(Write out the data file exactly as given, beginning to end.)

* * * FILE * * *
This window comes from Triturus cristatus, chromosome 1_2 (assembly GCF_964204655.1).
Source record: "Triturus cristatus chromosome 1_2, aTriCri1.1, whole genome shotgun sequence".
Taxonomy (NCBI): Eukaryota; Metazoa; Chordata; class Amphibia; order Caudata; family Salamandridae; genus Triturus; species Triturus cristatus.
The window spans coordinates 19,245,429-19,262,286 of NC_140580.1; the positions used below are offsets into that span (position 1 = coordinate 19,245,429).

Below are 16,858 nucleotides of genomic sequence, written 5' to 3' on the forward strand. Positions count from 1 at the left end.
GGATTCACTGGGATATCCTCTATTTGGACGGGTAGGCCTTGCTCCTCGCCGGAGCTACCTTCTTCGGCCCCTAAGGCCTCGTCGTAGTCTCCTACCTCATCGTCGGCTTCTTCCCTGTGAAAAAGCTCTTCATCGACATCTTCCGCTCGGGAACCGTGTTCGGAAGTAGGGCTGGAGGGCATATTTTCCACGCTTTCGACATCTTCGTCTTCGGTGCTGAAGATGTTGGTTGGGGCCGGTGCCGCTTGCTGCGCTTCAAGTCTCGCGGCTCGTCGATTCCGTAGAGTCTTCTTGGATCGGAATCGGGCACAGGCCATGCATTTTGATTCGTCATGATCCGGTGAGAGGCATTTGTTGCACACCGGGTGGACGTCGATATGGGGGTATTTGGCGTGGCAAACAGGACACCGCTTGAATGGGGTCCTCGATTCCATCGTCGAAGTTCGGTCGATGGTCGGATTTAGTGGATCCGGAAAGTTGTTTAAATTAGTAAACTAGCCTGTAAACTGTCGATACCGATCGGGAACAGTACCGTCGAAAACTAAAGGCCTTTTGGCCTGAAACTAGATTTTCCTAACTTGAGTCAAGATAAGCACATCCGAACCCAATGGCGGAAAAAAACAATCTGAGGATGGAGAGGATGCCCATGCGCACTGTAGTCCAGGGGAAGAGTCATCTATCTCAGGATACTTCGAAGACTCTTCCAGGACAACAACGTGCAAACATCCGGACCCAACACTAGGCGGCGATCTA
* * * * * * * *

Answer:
This window comes from Triturus cristatus, chromosome 1_2 (assembly GCF_964204655.1).
Source record: "Triturus cristatus chromosome 1_2, aTriCri1.1, whole genome shotgun sequence".
Taxonomy (NCBI): Eukaryota; Metazoa; Chordata; class Amphibia; order Caudata; family Salamandridae; genus Triturus; species Triturus cristatus.
The window spans coordinates 19,245,429-19,262,286 of NC_140580.1; the positions used below are offsets into that span (position 1 = coordinate 19,245,429).

Below are 16,858 nucleotides of genomic sequence, written 5' to 3' on the forward strand. Positions count from 1 at the left end.
GGATTCACTGGGATATCCTCTATTTGGACGGGTAGGCCTTGCTCCTCGCCGGAGCTACCTTCTTCGGCCCCTAAGGCCTCGTCGTAGTCTCCTACCTCATCGTCGGCTTCTTCCCTGTGAAAAAGCTCTTCATCGACATCTTCCGCTCGGGAACCGTGTTCGGAAGTAGGGCTGGAGGGCATATTTTCCACGCTTTCGACATCTTCGTCTTCGGTGCTGAAGATGTTGGTTGGGGCCGGTGCCGCTTGCTGCGCTTCAAGTCTCGCGGCTCGTCGATTCCGTAGAGTCTTCTTGGATCGGAATCGGGCACAGGCCATGCATTTTGATTCGTCATGATCCGGTGAGAGGCATTTGTTGCACACCGGGTGGACGTCGATATGGGGGTATTTGGCGTGGCAAACAGGACACCGCTTGAATGGGGTCCTCGATTCCATCGTCGAAGTTCGGTCGATGGTCGGATTTAGTGGATCCGGAAAGTTGTTTAAATTAGTAAACTAGCCTGTAAACTGTCGATACCGATCGGGAACAGTACCGTCGAAAACTAAAGGCCTTTTGGCCTGAAACTAGATTTTCCTAACTTGAGTCAAGATAAGCACATCCGAACCCAATGGCGGAAAAAAACAATCTGAGGATGGAGAGGATGCCCATGCGCACTGTAGTCCAGGGGAAGAGTCATCTATCTCAGGATACTTCGAAGACTCTTCCAGGACAACAACGTGCAAACATCCGGACCCAACACTAGGCGGCGATCTA